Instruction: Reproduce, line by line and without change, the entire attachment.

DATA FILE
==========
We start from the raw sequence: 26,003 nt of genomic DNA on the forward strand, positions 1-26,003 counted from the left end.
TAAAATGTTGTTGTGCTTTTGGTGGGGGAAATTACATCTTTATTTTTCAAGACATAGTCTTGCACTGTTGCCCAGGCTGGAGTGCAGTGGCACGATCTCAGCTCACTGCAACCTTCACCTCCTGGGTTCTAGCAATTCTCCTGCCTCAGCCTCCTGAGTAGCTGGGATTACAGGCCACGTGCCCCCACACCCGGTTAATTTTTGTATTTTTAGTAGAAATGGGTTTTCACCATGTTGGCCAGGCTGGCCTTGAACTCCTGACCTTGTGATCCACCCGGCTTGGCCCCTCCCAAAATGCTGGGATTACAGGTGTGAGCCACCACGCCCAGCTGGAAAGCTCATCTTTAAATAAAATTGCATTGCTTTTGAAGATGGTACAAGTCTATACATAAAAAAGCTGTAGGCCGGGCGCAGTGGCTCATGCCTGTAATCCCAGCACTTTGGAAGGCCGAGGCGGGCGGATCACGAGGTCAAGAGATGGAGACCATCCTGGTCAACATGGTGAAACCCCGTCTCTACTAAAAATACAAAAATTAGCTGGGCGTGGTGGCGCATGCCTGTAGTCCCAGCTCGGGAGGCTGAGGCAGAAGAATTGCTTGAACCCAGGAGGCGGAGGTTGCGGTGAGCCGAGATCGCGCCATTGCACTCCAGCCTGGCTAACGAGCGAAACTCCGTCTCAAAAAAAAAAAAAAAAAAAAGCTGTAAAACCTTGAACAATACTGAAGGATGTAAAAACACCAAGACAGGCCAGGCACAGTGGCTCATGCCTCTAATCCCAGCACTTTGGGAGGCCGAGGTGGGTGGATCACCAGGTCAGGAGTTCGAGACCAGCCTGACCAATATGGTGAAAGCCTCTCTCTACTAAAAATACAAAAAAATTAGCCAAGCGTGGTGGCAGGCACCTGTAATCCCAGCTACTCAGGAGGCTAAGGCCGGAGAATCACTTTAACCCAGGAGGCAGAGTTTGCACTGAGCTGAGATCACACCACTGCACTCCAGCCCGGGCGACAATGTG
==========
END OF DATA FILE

We start from the raw sequence: 26,003 nt of genomic DNA on the forward strand, positions 1-26,003 counted from the left end.
TAAAATGTTGTTGTGCTTTTGGTGGGGGAAATTACATCTTTATTTTTCAAGACATAGTCTTGCACTGTTGCCCAGGCTGGAGTGCAGTGGCACGATCTCAGCTCACTGCAACCTTCACCTCCTGGGTTCTAGCAATTCTCCTGCCTCAGCCTCCTGAGTAGCTGGGATTACAGGCCACGTGCCCCCACACCCGGTTAATTTTTGTATTTTTAGTAGAAATGGGTTTTCACCATGTTGGCCAGGCTGGCCTTGAACTCCTGACCTTGTGATCCACCCGGCTTGGCCCCTCCCAAAATGCTGGGATTACAGGTGTGAGCCACCACGCCCAGCTGGAAAGCTCATCTTTAAATAAAATTGCATTGCTTTTGAAGATGGTACAAGTCTATACATAAAAAAGCTGTAGGCCGGGCGCAGTGGCTCATGCCTGTAATCCCAGCACTTTGGAAGGCCGAGGCGGGCGGATCACGAGGTCAAGAGATGGAGACCATCCTGGTCAACATGGTGAAACCCCGTCTCTACTAAAAATACAAAAATTAGCTGGGCGTGGTGGCGCATGCCTGTAGTCCCAGCTCGGGAGGCTGAGGCAGAAGAATTGCTTGAACCCAGGAGGCGGAGGTTGCGGTGAGCCGAGATCGCGCCATTGCACTCCAGCCTGGCTAACGAGCGAAACTCCGTCTCAAAAAAAAAAAAAAAAAAAAGCTGTAAAACCTTGAACAATACTGAAGGATGTAAAAACACCAAGACAGGCCAGGCACAGTGGCTCATGCCTCTAATCCCAGCACTTTGGGAGGCCGAGGTGGGTGGATCACCAGGTCAGGAGTTCGAGACCAGCCTGACCAATATGGTGAAAGCCTCTCTCTACTAAAAATACAAAAAAATTAGCCAAGCGTGGTGGCAGGCACCTGTAATCCCAGCTACTCAGGAGGCTAAGGCCGGAGAATCACTTTAACCCAGGAGGCAGAGTTTGCACTGAGCTGAGATCACACCACTGCACTCCAGCCCGGGCGACAATGTG